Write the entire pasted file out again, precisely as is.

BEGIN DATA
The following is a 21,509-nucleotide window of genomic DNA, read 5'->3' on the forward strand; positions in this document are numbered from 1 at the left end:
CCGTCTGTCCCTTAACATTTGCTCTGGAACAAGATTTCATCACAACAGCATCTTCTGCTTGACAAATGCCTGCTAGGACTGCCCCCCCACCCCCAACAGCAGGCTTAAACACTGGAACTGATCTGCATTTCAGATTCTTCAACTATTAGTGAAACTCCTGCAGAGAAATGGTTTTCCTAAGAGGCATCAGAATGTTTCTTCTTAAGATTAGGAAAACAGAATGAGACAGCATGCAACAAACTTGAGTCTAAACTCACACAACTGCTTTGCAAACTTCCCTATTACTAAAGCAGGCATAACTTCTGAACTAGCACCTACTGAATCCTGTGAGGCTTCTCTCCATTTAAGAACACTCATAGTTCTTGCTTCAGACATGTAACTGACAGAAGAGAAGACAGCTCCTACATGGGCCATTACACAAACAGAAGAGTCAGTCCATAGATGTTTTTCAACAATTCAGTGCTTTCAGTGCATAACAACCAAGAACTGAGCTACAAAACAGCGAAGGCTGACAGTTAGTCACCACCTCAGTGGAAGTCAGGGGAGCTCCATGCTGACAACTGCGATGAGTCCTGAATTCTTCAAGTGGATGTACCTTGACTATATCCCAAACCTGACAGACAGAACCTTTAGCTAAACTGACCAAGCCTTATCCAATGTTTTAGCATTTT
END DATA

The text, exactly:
The following is a 21,509-nucleotide window of genomic DNA, read 5'->3' on the forward strand; positions in this document are numbered from 1 at the left end:
CCGTCTGTCCCTTAACATTTGCTCTGGAACAAGATTTCATCACAACAGCATCTTCTGCTTGACAAATGCCTGCTAGGACTGCCCCCCCACCCCCAACAGCAGGCTTAAACACTGGAACTGATCTGCATTTCAGATTCTTCAACTATTAGTGAAACTCCTGCAGAGAAATGGTTTTCCTAAGAGGCATCAGAATGTTTCTTCTTAAGATTAGGAAAACAGAATGAGACAGCATGCAACAAACTTGAGTCTAAACTCACACAACTGCTTTGCAAACTTCCCTATTACTAAAGCAGGCATAACTTCTGAACTAGCACCTACTGAATCCTGTGAGGCTTCTCTCCATTTAAGAACACTCATAGTTCTTGCTTCAGACATGTAACTGACAGAAGAGAAGACAGCTCCTACATGGGCCATTACACAAACAGAAGAGTCAGTCCATAGATGTTTTTCAACAATTCAGTGCTTTCAGTGCATAACAACCAAGAACTGAGCTACAAAACAGCGAAGGCTGACAGTTAGTCACCACCTCAGTGGAAGTCAGGGGAGCTCCATGCTGACAACTGCGATGAGTCCTGAATTCTTCAAGTGGATGTACCTTGACTATATCCCAAACCTGACAGACAGAACCTTTAGCTAAACTGACCAAGCCTTATCCAATGTTTTAGCATTTT